At the beginning of March, my boss asked if I’d like to move to Basel, Switzerland to work on a special project at my company’s global headquarters for about four months. Even if you’ve known me for five minutes, you know that I literally JUMPED at the chance. Right out of my office chair and onto the airplane. Except: WAIT! There’s this stuff Switzerland loves called bureaucratic red tape, and getting my work visa (which allows me to work in Switzerland, clearly) was not as quick a process as everyone expected. I was supposed to start my new job April 1. Then it was moved to April 24. Then May. Then, when the visa still hadn’t arrived by mid-May, we quit trying to put a date on it. Talk about frustration. The last few months brought a whole new definition to the phrase “hurry up and wait.”
Well, I FINALLY got the phone call that my Visa was approved, and everything was set into FAST motion. All of a sudden, I had a week to pack everything, buy my plane ticket and get to Switzerland! It was a whirlwind, and without my mom to help me with packing, errands and moral support, I don’t think I would’ve been able to do it all in time. Seriously, I am the WORST packer ever, and also, I love shoes. This is a bad, bad combination. Then, my mom came to the rescue and helped me be slightly less vain and slightly more practical about what I really needed to bring. I went from about 25 pairs of shoes to maybe 15. Baby steps, people …
Exhibit A: My shoe bag.
Exhibit B: The rest of my luggage. Belle is exhausted from all the packing.
My flight to Zurich from Philadelphia was long. It was uncomfortable. It was exhausting. I hated it. The only saving grace was that I had a window seat and sat next to a Swiss guy named Jerk (I am almost positive that’s not how it’s spelled, but that’s how it sounded) and we talked during much of the flight. I taught him silly American phrases and slang, and he gave me lots of practical (and some impractical) information about my new country of residence. He also bought us wine, thinking it would help us sleep. It didn’t, but it was pretty tasty as far as airplane beverages go. He also taught me how Europeans toast (or “cheer” as he put it). Apparently they look into each other’s eyes and say “cheers”—rather than flippantly, Americanly toasting just because you’re supposed to, without making eye contact. It's supposed to be more meaningful, I guess. He had really pretty blue eyes, in case you were wondering. So many of the Swiss do. It’s quite lovely!
Note to readers: let’s revolutionize the toast, Euro-style!
When I arrived in Zurich and collected my luggage, I realized there was no way on earth I’d be able to manage my bags alone, unless I grew a third arm, hand and a lot of muscle, which I didn’t imagine was very likely. In my sleep-deprived state, I nearly started panicking, but I maintained my composure and decided it would just work out. It had to. Somehow, I was going to roll all my bags to the train Station in Zurich, buy a ticket to Basel, then pick up the bags and get them up the train stairs and onto the train.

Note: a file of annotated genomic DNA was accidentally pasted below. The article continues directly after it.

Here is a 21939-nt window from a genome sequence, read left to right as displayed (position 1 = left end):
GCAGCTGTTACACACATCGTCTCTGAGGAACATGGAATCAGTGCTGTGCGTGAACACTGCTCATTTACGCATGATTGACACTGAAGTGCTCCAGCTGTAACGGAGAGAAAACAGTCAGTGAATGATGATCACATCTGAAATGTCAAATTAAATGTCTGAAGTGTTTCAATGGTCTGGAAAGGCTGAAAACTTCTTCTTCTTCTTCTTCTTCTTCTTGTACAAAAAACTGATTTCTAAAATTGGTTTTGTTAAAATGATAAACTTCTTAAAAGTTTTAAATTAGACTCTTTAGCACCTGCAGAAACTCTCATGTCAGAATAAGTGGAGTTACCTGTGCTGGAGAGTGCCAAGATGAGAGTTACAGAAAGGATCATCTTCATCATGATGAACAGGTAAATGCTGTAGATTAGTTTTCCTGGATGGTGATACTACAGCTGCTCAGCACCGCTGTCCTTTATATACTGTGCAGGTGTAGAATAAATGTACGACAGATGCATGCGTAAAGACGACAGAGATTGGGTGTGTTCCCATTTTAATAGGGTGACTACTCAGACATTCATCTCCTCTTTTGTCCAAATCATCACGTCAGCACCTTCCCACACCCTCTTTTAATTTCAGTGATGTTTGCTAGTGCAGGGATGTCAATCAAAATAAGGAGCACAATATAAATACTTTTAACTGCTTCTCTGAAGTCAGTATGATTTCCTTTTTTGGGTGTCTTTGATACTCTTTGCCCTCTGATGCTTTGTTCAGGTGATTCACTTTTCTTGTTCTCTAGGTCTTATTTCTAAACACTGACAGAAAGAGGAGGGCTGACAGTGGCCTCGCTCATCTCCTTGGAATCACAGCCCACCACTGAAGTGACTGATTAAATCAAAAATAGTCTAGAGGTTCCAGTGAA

Then I saw the escalator and nearly got trapped in it trying to get my bags off. My huge suitcase fell over in the process, tripped me and another traveler, and as I nearly got sucked under the edge of the escalator, I lost the will to live.
Then, three knights in shining armor (there was no way just one would do) seemed to appear as if from nowhere to rescue me. They laughed at me a little, but mainly just helped me (and my luggage) get on the train. Thank God chivalry is not dead in Europe! I had more gentlemanly help getting off the train in Basel, and I was over the worst of it.
Note to self: Ship as much as possible home before I travel back to the U.S. in September. There is NO way I’m going through that again.
A quick aside: When I first found out I’d be living in Basel, my friend Amanda bought a plane ticket to visit me May 28 through June 7. Well, as you may have guessed, I ended up arriving the exact same day she did. AND, to make it even better, I didn’t have to start work until June 6. So, I took a few days’ vacation time, and Amanda and I were able to travel without having to worry about me needing to work. Amazing!
Anyhoo, when I got to Basel, it was 4 a.m. according to my body’s clock, and I knew that if I wanted to beat the jet lag, I had to stay awake until at least 9 p.m. local time. Yikes. It was a rough day, but I kept busy until Amanda arrived, and then she and I walked around, ate some dinner (I won’t even get into how expensive things are here—sticker shock doesn’t BEGIN to describe it) and unpacked. My apartment is really, really cute. It’s right across from a big park, and spacious according to European standards. I’m also the first person to ever live in my unit, so everything is brand new and feels clean (which you know I love). Pictures to come soon. I haven’t decorated yet, so I’ll post them once I’ve added the “Carly touch.” (No, I’m not talking about clutter—I’m talking about COLOR! Everything is very European—black, white and gray. No exceptions.)
Below is a picture of my street, though. I don’t plan on decorating that.
Amanda and I only stayed one night at my apartment before we headed off for our excellent European adventure. And excellent it was!
My next post will dish on all we did, saw and the police we met along the way (let’s just say I’ve met and spoken with more cops in the past ten days than I have in my entire life. I know. Now you’re on the edge of your seat. Right where I want you…)
In the meantime, here's a little teaser. It's a picture of me next to the Mediterranean Sea... I still can't say that without grinning. I've been swimming in the Mediterranean Sea!!!!!!
Hello everyone! This week’s podcast is significant for two reasons: 1. It’s been 20 years since my friend Jill and I were world-famous Jungle Cruise Skip...